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Hairpins, beta sheets and fuzzy coats: Tau structure comes into clearer focus

The protein tau is a well-known culprit in Alzheimer’s disease pathology, forming abnormal tangles in the brain that eventually build up to harm communication between neurons. This pathology is also seen in neurodegenerative conditions like chronic traumatic encephalopathy and progressive supranuclear palsy.

Better understanding of the molecular structure of tau is vital for developing future drugs that might inhibit the protein’s misfolding that contributes to Alzheimer’s, dementia and other conditions. A team led by NIA-supported scientists at the Massachusetts Institute of Technology and the University of California at San Francisco has helped solve a big misunderstanding about how recombinant tau — in vitro (test tube) samples of the protein fixed using the polymer heparin for research studies in labs — differs from in vivo tau samples taken after death from the donated brains of study volunteers who had Alzheimer’s disease.

In this study, the researchers took a closer look at the differences in the molecular alignment of tau using various high-tech imaging techniques that allow for near atomic-level resolution pictures of biomolecules. They used a type of tau known as 4R tau which is present in less common Alzheimer’s-related dementias like corticobasal degeneration, frontotemporal dementia and Pick’s disease, and can also help to understand Alzheimer’s.

While it was known that tau misfolds into hairpin shapes that stack and bunch together to form toxic aggregates, the research team hoped to untangle the confusion surrounding the differences in the shape and organization of in vivo and in vitro samples. They found that in vivo tau was made up of long sheets of thousands of protein molecules lined up in a predictable, parallel pattern known as beta-sheets.

4R tau structural model
4R tau solid-state nuclear magnetic resonance image (left) and structural model (right). Credit: Hong Lab, Massachusetts Institute of Technology

Previous studies had concluded that in vitro tau did not have this stable pattern, but instead had many seemingly random shape variations and were therefore poor mimics for in vivo tau samples. Looking closer using powerful and precise imaging technology, the team found that instead, test tube tau samples did in fact have a predictable and stable molecular alignment that repeated regularly. The previous noise or confusion was caused by contamination from the heparin used to stabilize and prep the tau samples for lab use.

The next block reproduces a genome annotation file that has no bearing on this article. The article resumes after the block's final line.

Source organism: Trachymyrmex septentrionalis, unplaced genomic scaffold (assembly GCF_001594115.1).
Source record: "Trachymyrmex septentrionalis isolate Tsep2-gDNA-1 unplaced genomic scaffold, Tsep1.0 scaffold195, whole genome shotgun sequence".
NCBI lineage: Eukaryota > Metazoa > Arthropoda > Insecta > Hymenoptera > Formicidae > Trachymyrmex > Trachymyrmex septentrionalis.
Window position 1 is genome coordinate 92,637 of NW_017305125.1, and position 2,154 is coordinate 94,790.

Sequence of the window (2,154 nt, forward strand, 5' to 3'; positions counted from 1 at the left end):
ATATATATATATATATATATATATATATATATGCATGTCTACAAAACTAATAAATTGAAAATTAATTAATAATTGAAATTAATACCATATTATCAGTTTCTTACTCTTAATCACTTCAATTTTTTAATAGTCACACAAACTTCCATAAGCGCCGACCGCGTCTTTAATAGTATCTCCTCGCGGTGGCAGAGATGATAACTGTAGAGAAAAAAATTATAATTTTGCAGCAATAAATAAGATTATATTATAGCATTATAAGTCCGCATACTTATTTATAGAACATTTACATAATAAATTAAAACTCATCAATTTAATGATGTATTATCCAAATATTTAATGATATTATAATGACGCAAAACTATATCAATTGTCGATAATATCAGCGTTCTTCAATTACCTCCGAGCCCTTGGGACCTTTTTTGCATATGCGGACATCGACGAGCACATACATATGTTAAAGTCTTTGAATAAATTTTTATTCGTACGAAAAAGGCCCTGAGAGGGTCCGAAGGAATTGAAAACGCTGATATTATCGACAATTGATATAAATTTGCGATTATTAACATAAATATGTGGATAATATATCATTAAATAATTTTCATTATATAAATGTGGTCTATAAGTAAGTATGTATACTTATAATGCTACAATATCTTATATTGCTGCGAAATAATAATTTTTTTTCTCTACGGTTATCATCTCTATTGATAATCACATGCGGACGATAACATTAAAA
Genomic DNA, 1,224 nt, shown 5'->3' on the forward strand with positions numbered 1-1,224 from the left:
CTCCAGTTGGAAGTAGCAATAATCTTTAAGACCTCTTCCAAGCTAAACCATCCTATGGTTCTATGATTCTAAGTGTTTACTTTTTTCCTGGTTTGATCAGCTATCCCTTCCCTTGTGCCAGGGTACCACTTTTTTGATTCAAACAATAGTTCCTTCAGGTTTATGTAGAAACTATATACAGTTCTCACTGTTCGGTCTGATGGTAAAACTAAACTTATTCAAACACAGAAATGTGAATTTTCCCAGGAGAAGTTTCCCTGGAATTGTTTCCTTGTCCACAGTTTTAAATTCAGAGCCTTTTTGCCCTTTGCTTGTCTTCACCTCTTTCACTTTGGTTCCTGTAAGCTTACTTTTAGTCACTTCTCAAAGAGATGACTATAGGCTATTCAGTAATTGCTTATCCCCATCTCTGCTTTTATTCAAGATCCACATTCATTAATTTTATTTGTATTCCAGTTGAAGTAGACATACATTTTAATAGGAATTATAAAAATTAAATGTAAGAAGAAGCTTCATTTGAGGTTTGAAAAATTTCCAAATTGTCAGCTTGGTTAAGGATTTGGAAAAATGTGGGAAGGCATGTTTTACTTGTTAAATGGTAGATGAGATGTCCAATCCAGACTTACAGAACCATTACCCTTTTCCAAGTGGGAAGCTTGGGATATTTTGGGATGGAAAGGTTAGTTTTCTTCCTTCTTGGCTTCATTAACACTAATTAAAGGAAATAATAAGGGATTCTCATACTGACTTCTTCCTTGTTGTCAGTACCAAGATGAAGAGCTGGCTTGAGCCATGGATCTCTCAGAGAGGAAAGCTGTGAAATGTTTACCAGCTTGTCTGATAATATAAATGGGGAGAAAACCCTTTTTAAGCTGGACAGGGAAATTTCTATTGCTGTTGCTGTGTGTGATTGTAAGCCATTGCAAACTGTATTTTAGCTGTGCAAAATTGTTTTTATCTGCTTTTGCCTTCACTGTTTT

The team also found new insights into the motion and shapes of residual amino acids just beyond the stable beta-sheet core of tau. These amino acid remnants appear as tau’s “fuzzy coat” in high-resolution microscope images. This fuzzy coat contains a long flexible region of tau molecules in a similar state to those seen in Alzheimer’s pathology. Better understanding of this region’s structure could help clarify how the early stages of Alzheimer’s pathology impact the brain and focus development of potential therapeutic targets.

The investigators see this as a major breakthrough in understanding and visualizing the structure of tau. They hope this will help improve experimental methods and move the quest for future anti-tau strategies for many neurodegenerative diseases forward.

This research was supported in part by NIA grants AG059661 and AG002132.

Reference: Dregni AJ, et al. In vitro 0N4R tau fibrils contain a monomorphic β-sheet core enclosed by dynamically heterogeneous fuzzy coat segments. Proceedings of the National Academy of Sciences. 2019;116(33):16357-16366. doi: 10.1073/pnas.1906839116.